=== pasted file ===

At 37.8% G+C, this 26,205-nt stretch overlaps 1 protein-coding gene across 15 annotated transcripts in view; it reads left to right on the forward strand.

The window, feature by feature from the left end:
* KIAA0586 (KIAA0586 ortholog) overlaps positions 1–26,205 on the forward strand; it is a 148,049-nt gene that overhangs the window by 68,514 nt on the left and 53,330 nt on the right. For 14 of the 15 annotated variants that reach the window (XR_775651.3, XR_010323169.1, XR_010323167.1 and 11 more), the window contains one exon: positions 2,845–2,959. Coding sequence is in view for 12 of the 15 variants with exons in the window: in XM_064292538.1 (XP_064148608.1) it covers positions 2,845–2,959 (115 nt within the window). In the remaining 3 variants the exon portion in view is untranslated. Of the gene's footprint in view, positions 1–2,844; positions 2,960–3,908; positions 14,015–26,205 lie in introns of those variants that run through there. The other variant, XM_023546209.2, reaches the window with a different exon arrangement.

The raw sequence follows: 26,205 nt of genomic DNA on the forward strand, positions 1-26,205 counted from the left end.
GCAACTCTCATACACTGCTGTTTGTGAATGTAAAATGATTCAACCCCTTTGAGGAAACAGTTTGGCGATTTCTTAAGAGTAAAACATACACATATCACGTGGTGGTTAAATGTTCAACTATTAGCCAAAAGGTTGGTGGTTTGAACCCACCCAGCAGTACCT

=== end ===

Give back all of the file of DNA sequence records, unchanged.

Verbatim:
At 37.8% G+C, this 26,205-nt stretch overlaps 1 protein-coding gene across 15 annotated transcripts in view; it reads left to right on the forward strand.

The window, feature by feature from the left end:
* KIAA0586 (KIAA0586 ortholog) overlaps positions 1–26,205 on the forward strand; it is a 148,049-nt gene that overhangs the window by 68,514 nt on the left and 53,330 nt on the right. For 14 of the 15 annotated variants that reach the window (XR_775651.3, XR_010323169.1, XR_010323167.1 and 11 more), the window contains one exon: positions 2,845–2,959. Coding sequence is in view for 12 of the 15 variants with exons in the window: in XM_064292538.1 (XP_064148608.1) it covers positions 2,845–2,959 (115 nt within the window). In the remaining 3 variants the exon portion in view is untranslated. Of the gene's footprint in view, positions 1–2,844; positions 2,960–3,908; positions 14,015–26,205 lie in introns of those variants that run through there. The other variant, XM_023546209.2, reaches the window with a different exon arrangement.

The raw sequence follows: 26,205 nt of genomic DNA on the forward strand, positions 1-26,205 counted from the left end.
GCAACTCTCATACACTGCTGTTTGTGAATGTAAAATGATTCAACCCCTTTGAGGAAACAGTTTGGCGATTTCTTAAGAGTAAAACATACACATATCACGTGGTGGTTAAATGTTCAACTATTAGCCAAAAGGTTGGTGGTTTGAACCCACCCAGCAGTACCT